How are you doing? Loved the message today -- although, maybe loved isn't quite the right word. It was terribly convicting, and therefore, necessary for me to hear. I don't necessary love conviction while I'm in the midst of it, but I do love it in the long run.
What is your stand on the eternal condition of babies who die in infancy or are aborted? I know that many evangelicals adhere to the "age of accountability" in which all children who die before they can recognize they are sinners will go to Heaven. However, I find no reference to this theory in Scripture, and I believe that it's one of those beliefs that man has come up with to comfort grieving parents. On the flip side, I do think that it is possible that God has predestined those who die in infancy to salvation. What are your thoughts?
Thanks for the kind words concerning the message.
To be honest, I remain in the dark concerning the eternal condition of babies who die in infancy. You can follow a logical argument based on anthropology and say that they are all damned because of their sin nature and their inability to receive Christ. Or you could follow a logical argument based on God's justice and state that since God's judgment is always according to works (every passage on judgment teaches this), babies have not had the chance to express the sinfulness or rebellion in a moral way that merits condemnation. You also have to take into account that there is something unique about believer's babies (see 1 Cor. 7:14 or so). Finally, you have to take into account that John the Baptist was regenerate before birth (Luke 1:15). As a Calvinist (I appeal to this only because of your leanings in this area -- I am not a Calvinist!), you can easily see that if God is sovereign over regeneration and regeneration precedes faith, then God could easily regenerate a baby and we wouldn't know it for all outward extents and purposes!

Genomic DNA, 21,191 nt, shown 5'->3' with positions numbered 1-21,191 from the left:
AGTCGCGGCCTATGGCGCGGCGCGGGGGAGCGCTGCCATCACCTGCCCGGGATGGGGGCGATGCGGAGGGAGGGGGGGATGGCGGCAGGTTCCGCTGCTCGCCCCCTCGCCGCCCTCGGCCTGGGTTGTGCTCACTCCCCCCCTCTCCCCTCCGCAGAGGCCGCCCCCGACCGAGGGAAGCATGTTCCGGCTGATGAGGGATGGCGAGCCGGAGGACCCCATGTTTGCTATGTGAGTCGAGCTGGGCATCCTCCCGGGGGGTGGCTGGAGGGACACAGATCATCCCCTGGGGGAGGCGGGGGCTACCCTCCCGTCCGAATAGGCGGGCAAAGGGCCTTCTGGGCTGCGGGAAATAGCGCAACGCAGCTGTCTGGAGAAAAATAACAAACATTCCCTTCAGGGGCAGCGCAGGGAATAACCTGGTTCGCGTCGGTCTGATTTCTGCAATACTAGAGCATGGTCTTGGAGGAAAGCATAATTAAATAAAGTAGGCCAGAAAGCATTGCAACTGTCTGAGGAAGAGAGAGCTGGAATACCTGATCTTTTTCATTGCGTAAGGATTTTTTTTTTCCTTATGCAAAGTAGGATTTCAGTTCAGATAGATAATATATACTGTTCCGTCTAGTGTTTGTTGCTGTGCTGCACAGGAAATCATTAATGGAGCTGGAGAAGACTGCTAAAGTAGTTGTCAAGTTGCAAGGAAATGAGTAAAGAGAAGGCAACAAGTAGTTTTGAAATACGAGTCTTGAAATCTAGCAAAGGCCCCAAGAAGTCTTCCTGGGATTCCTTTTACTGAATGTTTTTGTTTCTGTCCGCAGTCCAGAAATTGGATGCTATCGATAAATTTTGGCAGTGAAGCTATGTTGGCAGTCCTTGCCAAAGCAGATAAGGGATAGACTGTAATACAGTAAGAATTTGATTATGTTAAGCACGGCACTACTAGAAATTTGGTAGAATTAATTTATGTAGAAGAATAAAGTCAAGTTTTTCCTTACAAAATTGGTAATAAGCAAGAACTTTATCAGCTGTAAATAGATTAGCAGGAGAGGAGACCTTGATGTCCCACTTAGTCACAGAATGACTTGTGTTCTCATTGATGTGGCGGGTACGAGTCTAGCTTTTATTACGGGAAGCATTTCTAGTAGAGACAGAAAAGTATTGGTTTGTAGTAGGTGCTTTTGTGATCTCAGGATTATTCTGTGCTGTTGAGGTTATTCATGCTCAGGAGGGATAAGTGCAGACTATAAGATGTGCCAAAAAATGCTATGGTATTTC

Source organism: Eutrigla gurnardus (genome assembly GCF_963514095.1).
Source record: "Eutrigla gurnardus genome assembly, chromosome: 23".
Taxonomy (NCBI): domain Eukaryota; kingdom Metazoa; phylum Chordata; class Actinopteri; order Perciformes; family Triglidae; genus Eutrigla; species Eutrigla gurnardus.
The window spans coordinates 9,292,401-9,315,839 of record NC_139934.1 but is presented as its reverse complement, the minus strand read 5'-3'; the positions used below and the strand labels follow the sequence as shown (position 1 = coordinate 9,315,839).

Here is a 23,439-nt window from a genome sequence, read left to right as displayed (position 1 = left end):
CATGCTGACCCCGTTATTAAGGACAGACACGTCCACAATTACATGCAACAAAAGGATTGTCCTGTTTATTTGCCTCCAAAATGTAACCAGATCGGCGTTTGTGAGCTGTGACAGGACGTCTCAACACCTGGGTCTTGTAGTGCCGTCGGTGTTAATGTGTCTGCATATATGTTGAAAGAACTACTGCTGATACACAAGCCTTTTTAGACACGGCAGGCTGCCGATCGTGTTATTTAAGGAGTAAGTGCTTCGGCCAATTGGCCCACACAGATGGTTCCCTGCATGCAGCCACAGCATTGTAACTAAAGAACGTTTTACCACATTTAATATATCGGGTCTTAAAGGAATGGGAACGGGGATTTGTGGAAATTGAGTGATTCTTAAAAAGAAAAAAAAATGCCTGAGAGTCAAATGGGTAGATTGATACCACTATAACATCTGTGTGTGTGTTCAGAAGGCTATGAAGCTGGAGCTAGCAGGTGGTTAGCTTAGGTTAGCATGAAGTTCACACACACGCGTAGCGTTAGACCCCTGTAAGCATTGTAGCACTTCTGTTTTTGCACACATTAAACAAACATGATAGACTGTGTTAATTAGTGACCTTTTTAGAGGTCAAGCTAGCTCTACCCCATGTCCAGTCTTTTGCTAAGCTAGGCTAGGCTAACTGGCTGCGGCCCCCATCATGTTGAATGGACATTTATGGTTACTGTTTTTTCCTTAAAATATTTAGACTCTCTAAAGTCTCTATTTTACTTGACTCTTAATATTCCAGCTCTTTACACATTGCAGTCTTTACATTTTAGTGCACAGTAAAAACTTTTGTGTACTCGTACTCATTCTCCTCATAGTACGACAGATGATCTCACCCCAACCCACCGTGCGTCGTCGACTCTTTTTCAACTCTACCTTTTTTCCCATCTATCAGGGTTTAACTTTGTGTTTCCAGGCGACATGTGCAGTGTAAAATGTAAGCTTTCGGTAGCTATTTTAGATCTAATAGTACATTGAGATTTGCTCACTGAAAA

Anyway, when it comes to comforting grieving parents (and I've had to do it), I comfort them with the fact that the God of all justice will deal justly with their situation and that the God of all comfort is there to comfort them through their difficulties. If pressed into the corner, I wouldn't mind suggesting to them that they will see their infant one day. And I would be in good company to do so. Spurgeon believed that heaven would be filled to the rim with people because of all the infants and children who had died and gone to heaven. B. B. Warfield believed the same, as have other good theologians. I don't think this is a matter of capitulating to parent's felt-needs, as much as it is a belief that grace and mercy triumph over justice -- especially in the case of tragic circumstances.
I have two books in my office which I still haven't read, but you're welcome to borrow them if you are still interested in the topic. One is by Sinclair Ferguson. They both deal with this topic at length.
Hope I haven't confused the issue even more. Don't be discouraged if I have however. The more I understand the Bible, the more questions I have, not less! Thankfully, God calls us to trust, not to figure everything out!
Your brother in Christ,
© Richard J. Vincent, January 3, 2000